July 20, 2008
Afreximbank has been Zimbabwe's single largest foreign financier over the years especially in the energy and mining sectors. The bank has financed the country’s importation of grain and oil, as well as through availing of pre and post shipping financing facilities to exporters.
The bank released a 13-point plan, which is its strategic vision that targets the expansion of intra- and extra-African trade through various initiatives that also strive to make Africa the Bank’s first market.
Zimbabwe’s mining sector has benefited immensely from funds from the bank as they have kept the sector afloat allowing it to reach export markets.
Although African trade with the European Union is estimated at around 65-70 percent and around 60 percent with Asia, intra-African trade is only about 16 percent. So far Afreximbank, the continent’s largest trade finance institution has launched two export development instruments, namely the Export Development Finance Programme and the Project-related Financing Programme, which aims to promote export manufacturing.
The two instruments aim to promote the diversification of Africa’s exports away from primary commodities. This goal is also linked to the bank’s objective of diversifying Africa’s markets both in terms of origin and destination of exports. Many analysts believe that boosting intra-African trade is the key to Africa’s integration into the global economy.
Since its inception in 1996, Afreximbank has financed trade in Africa but without a special focus on intra-African trade. More recently, specialized trade finance packages have been launched to address specific challenges, among them, syndications or club deals, forfaiting, direct financing programmes, country programme and special risk programmes and investment banking programmes.
Syndicated finance has or club deals to leverage international banks into financing deals they would not ordinarily support due to credit risk. Recent global macroeconomic developments such as rising oil prices, which have hit a majority of non-oil producing countries in Africa, have also seen an increase in the number of financing applications.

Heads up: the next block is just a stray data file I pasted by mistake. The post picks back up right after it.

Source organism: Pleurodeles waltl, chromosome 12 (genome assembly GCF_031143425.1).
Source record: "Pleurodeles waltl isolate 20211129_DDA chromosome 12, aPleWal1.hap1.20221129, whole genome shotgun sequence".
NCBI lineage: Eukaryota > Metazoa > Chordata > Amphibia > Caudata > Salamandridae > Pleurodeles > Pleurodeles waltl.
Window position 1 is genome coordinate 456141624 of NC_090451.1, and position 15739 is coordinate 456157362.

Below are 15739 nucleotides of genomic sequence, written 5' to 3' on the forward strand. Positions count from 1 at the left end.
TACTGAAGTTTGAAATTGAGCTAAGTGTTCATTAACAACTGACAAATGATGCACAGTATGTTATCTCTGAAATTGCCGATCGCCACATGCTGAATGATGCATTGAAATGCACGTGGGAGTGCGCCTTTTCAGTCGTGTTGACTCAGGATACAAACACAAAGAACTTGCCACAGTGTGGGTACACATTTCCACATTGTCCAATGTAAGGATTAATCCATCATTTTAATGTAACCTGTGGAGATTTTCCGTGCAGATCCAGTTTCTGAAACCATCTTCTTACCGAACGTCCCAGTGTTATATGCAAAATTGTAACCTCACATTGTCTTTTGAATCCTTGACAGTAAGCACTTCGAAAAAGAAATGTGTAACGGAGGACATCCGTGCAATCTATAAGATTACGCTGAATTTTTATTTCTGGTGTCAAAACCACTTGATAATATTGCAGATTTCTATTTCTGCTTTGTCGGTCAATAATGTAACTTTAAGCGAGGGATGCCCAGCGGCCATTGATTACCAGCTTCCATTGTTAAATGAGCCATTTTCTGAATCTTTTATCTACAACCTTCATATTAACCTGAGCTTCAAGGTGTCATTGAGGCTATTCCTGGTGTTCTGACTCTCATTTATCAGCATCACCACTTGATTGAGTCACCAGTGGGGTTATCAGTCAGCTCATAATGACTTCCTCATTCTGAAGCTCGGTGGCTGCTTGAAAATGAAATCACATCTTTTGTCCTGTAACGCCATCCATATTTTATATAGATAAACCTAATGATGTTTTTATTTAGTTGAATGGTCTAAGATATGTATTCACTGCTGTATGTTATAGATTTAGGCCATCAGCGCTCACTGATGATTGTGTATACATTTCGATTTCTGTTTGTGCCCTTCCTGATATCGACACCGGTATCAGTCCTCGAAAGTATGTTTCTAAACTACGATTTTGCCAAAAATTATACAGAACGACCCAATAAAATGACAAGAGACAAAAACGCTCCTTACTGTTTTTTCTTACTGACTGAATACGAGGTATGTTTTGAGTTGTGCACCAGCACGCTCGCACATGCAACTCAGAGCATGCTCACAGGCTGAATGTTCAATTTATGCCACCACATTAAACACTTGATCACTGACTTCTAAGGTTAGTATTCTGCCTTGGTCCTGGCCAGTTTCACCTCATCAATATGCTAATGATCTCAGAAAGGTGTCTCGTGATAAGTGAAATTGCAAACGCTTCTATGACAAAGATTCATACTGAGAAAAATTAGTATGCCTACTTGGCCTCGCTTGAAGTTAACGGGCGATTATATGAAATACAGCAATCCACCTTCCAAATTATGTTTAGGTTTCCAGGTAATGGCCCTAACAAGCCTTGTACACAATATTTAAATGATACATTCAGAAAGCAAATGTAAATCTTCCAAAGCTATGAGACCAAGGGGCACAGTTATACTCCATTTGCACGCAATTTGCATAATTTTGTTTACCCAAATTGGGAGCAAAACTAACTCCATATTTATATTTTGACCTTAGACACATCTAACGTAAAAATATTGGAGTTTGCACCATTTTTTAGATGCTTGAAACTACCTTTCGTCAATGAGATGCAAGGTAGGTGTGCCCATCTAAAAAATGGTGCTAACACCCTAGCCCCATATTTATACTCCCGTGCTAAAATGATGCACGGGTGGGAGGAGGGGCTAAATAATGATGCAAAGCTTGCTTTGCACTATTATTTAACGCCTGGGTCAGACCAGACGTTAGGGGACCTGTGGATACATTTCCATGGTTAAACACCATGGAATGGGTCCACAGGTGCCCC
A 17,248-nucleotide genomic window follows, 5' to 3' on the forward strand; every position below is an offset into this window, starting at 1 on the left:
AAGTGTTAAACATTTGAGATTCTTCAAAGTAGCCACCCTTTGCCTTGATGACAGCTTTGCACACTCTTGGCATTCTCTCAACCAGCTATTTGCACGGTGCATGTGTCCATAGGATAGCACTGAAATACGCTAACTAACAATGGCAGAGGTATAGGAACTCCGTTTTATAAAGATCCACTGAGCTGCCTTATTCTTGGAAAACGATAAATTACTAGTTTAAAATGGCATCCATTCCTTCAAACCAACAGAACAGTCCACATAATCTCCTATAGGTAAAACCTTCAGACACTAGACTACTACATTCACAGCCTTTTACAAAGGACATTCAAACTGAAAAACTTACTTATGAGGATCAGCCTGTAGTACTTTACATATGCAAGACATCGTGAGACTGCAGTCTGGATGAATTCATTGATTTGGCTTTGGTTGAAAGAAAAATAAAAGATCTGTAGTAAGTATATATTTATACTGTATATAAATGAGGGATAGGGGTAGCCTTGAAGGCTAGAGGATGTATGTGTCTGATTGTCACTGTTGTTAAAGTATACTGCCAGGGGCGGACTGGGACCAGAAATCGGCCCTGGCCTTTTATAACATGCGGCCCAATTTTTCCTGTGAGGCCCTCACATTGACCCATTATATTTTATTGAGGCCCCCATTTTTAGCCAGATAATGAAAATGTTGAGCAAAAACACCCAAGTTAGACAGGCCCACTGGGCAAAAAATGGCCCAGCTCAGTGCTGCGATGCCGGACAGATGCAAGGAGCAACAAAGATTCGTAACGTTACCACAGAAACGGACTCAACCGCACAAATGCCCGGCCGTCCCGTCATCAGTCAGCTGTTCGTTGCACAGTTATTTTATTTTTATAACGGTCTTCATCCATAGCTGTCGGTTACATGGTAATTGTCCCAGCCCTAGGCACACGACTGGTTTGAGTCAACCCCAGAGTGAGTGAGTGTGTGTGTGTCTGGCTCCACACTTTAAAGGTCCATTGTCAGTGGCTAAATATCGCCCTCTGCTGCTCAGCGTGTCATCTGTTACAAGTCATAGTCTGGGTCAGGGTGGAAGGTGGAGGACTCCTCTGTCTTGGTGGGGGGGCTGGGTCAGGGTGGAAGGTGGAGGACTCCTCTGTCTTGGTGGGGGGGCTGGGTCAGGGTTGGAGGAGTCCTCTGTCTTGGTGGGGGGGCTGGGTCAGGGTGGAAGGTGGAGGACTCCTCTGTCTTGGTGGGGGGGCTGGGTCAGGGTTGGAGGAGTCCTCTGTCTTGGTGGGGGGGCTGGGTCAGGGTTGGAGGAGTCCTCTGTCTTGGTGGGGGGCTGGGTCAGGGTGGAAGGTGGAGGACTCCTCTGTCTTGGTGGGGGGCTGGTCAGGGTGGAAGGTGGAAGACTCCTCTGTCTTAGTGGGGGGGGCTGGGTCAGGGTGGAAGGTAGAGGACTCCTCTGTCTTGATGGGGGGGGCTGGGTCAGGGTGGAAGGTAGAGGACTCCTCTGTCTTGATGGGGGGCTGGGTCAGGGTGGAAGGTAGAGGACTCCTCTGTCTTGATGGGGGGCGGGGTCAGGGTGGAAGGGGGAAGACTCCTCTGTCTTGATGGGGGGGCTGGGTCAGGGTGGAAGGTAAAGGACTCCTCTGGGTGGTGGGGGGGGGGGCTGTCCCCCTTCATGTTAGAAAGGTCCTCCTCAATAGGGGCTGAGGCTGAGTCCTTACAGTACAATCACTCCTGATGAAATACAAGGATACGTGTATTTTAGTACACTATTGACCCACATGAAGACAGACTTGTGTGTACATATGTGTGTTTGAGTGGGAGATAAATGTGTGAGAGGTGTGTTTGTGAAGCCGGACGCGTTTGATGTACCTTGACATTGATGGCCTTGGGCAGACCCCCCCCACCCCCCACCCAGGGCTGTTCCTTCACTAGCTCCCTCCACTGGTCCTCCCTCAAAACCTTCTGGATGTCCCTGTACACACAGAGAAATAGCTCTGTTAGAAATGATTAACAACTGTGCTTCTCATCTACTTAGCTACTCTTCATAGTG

In 2006, the value of financing applications received by the Bank increased 39 percent compared to the previous year.
July 16, 2008
The United States signed a pair of agreements on July 16 to boost trade and investment ties with countries in southern and eastern Africa, the U.S. Trade Representative's office said.
The United States launched negotiations on a free trade agreement with the Southern Africa Customs Union (SACU) -- Botswana, Lesotho, Namibia, South Africa and Swaziland -- in 2003. When talks were suspended in 2006 because of differences over how much to lower trade barriers and other provisions of the proposed agreement, the two sides agreed to pursue a new type of pact, USTR said. The result was the Trade, Investment and Development Cooperation Agreement signed on July 16.
"This important agreement will provide a framework for the United States and SACU to work together to create the building blocks that strengthen and deepen our trade ties and that could lead to a free trade agreement in the long term," U.S. Trade Representative Susan Schwab said.
The United States also signed a Trade Investment and Framework Agreement (TIFA) with the East African Community, which includes Burundi, Kenya, Rwanda, Tanzania and Uganda.
"The EAC is one of the leading regional economic organizations in sub-Saharan Africa," Schwab said. "We see the TIFA as a major step toward deepening the U.S.-EAC trade and investment relationship, expanding and diversifying bilateral trade, and improving the climate for business between U.S. and east African firms," she said.
The signings came during an annual forum for talks between the United States and sub-Saharan African countries created by the 2000 African Growth and Opportunity Act.
They precede a high-stakes meeting next week in Geneva where the United States hopes African countries will support its position in talks aimed at reaching a breakthrough in long-running world trade talks.